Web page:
"I am telling everyone it is their chance to go to Siberia and to come back," said the Russian voice on the phone. It was my old friend Masha Zereva, once president of the Soviet Screenwriter's Union and now a hustling capitalist scribe like the rest of us. Would I be a member of the international jury at the first Spirit of Fire Film Festival in a place called Khanty-Mansiysk in western Siberia?
The festival was less than a week away, and I was obviously not a first choice (or third or fourth ... who knew?), it was an offer I couldn't refuse.
I had never heard of Khanty-Mansiysk, but by the time I flew to Moscow, I had learned it was the bureaucratic seat of an "autonomous region" roughly the size of Texas, in the heart of Russia's burgeoning oil country. No wonder they had the cash to fly filmmakers in from all over the world. The festival took place at a huge new multimillion-dollar cultural complex, replete with recital rooms, exhibition halls and several cinemas -- all for a town of barely 38,000 people. Where was the audience supposed to come from?
I stared out from the Mercedes bus I shared with my fellow jurors on the snowdrift-lined route to our hotel. Although it was almost 4 a.m., the cultural center was fully illuminated. Brilliant colored lights beamed through elaborate ice sculptures carved for the festival. Among them were the MGM lion, the socialist realist symbol of MosFilm (the Russian movie studio), French actor Pierre Richard (a Spirit of Fire honoree) in his role as "The Tall Blond Man With One Black Shoe," Charlie Chaplin and, inevitably, Oscar.
I was relieved to read on the building across the street that the temperature was only 10 below zero. I had been warned that the-end-of-January temperature might be minus 50. I had arrived in the midst of a heat wave!
The next night, in spiffy new parkas emblazoned with the festival logo (a Siberian god extending a fiery torch through film sprockets), the other jurors and I ran a gantlet of several thousand fans (where had they come from?) and paparazzi along a red carpet into the cultural center for the opening ceremony.
Accompanying us were the elite of the Russian cinema who arrived in gleaming, late-model SUVs and wore the kinds of fur coats that often provoke a thorough spray-painting from animal rights activists in Manhattan. Inside, we were introduced to the audience as if we were household names in our own countries.
Not that my colleagues were undistinguished. Our chairman, Krystof Zanussi, has been for many years among the leading Polish writer-directors. The others were Russian director Sergei Bodrov, whose movie "Prisoner on the Mountain" was nominated for the best foreign film Academy Award in 1997, Italian producer Rosanna Seregni and German critic Klaus Eder, president of the International Society of Film Critics.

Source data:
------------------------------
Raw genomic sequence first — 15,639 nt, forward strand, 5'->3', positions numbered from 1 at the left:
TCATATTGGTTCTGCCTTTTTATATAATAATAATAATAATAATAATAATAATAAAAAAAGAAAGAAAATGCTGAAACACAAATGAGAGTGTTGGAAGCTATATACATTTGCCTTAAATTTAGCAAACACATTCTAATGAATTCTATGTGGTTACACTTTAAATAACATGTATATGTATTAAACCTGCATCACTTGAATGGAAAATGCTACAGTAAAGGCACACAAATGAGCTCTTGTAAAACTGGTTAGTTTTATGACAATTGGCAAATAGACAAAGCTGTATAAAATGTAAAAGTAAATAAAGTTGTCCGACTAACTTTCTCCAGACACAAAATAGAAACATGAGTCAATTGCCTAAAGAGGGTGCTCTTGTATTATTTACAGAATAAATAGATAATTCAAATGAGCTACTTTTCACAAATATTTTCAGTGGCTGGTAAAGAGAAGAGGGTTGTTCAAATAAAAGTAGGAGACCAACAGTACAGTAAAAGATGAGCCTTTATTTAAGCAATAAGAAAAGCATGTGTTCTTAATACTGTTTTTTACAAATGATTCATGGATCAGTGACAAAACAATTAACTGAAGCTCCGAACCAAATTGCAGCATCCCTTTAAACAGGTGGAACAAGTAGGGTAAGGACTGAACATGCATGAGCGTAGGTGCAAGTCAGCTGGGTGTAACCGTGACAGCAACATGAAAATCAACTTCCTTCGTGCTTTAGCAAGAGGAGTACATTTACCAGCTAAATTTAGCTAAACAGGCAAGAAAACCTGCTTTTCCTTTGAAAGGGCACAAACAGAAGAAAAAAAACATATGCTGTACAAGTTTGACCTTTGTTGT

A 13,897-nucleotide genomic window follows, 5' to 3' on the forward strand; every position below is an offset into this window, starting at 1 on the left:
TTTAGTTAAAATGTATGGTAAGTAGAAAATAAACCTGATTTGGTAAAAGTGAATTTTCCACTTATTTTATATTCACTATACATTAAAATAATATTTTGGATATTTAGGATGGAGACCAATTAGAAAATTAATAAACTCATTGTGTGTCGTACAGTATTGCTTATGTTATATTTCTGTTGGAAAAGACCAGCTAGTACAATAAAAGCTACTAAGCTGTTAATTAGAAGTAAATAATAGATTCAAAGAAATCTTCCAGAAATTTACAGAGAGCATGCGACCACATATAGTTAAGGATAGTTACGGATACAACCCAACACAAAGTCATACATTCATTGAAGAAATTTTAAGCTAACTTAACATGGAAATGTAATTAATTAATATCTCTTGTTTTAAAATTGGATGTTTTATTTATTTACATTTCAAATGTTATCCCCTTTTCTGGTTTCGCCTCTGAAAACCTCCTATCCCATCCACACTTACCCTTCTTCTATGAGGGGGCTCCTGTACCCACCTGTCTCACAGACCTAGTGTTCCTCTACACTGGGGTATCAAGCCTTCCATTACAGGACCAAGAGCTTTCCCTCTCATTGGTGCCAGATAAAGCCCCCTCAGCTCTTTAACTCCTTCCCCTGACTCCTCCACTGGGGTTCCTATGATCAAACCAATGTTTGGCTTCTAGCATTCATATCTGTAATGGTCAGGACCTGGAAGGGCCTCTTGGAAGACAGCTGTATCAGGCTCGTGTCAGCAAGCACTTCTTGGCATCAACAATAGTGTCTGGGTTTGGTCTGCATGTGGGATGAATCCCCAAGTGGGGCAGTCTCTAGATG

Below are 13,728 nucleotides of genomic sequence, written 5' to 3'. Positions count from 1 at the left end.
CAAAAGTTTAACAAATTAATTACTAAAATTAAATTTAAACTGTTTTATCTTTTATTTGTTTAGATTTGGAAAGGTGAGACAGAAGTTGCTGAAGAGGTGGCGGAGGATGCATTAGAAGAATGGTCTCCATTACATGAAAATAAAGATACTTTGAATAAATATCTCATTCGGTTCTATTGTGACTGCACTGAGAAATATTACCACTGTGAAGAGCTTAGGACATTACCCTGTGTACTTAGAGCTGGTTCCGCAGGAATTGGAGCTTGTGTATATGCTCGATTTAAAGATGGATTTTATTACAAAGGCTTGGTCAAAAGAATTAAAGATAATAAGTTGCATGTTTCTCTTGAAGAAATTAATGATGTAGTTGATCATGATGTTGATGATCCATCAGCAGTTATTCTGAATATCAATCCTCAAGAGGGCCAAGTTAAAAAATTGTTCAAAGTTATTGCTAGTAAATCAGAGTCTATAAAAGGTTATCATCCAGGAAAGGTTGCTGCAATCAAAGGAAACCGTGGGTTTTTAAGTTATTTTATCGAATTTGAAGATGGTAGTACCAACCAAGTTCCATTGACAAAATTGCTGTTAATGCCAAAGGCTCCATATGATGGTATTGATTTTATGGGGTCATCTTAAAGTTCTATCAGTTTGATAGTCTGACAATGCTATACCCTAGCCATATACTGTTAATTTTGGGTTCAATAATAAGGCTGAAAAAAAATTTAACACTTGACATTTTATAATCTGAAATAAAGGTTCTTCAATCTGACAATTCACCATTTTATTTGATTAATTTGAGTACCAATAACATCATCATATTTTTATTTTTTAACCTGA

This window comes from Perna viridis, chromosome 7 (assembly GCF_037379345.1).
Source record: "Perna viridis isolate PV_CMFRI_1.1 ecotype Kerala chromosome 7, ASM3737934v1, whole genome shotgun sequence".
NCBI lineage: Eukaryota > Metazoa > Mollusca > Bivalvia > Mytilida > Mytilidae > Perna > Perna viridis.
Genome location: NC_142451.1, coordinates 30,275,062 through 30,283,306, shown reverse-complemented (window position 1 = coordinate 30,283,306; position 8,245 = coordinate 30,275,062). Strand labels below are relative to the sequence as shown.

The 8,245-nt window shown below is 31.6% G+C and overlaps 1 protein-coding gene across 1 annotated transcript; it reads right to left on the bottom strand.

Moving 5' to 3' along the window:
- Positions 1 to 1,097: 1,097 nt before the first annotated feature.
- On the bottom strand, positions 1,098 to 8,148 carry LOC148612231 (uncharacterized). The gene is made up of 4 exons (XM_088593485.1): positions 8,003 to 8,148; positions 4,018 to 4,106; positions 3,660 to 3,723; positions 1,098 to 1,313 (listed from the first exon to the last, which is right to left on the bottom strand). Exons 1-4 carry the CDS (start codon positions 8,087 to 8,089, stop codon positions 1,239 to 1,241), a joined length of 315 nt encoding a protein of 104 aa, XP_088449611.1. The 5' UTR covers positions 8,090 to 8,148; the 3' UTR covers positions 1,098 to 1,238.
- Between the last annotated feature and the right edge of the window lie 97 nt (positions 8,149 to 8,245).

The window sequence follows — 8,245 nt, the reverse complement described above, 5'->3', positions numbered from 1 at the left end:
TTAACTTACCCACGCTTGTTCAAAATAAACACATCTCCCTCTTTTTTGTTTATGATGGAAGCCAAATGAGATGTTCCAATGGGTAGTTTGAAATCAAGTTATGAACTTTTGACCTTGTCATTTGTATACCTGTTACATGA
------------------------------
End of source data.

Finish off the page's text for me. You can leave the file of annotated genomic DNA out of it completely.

Zanussi, Bodrov and Eder had experience on festival juries (Venice, Cannes and Toronto), which helped as we began our work the next day in a private screening room. Most of the 12 movies in competition were not, to be generous, of the highest quality. (No doubt this will change when the international film community becomes aware of the first prize, $150,000.)
On one particularly arduous day we slogged through three excruciatingly dull films, including a 183-minute Tibetan retelling of the Buddha story in reverse. Fortunately, our hosts were extremely generous in entertaining us on our off days. They took us reindeer and dog sledding and snowmobiling. They feted us with vodka and moksum (a fish) parties by frozen lakes and, most spectacularly, arranged for a ride over the taiga (the coniferous forest that extends across sub-arctic Russia) in a deluxe leather-seated helicopter used by their lumber and oil barons. (We knew, of course, that this largess, and the festival itself, was in part a public relations gambit by these same giant lumber and oil companies that were despoiling one of the Earth's last great wildernesses.)
The grand prize, the Golden Taiga, was easy to award. We immediately agreed that "The Year of the Devil," a brilliant and original Czech rock opera about alcoholism and the devil, was by far the best film. Second prize quickly went to "Mostly Martha," a well-wrought but conventional German romantic melodrama already in release in the U.S. Third prize was more difficult, but with a slight nod of thanks to our hosts, was awarded to the gritty Russian film "Black Ice."
The prizes were presented at a glitzy, Vegas-like ceremony by slinky models in gold lame dresses and hairdos out of a Space Age version of Vogue. In his closing speech, the governor of the region pronounced the infant festival a success. Twenty-five thousand people had attended more than 70 screenings. (Some bused in over icy roads from oil towns three hours away.) "From here on in," he said, "Khanty-Mansiysk will be known as Cannes-Mansiysk!" I don't think he was kidding.
Roger L. Simon is an Oscar-nominated screenwriter ("Enemies, A Love Story") and mystery novelist.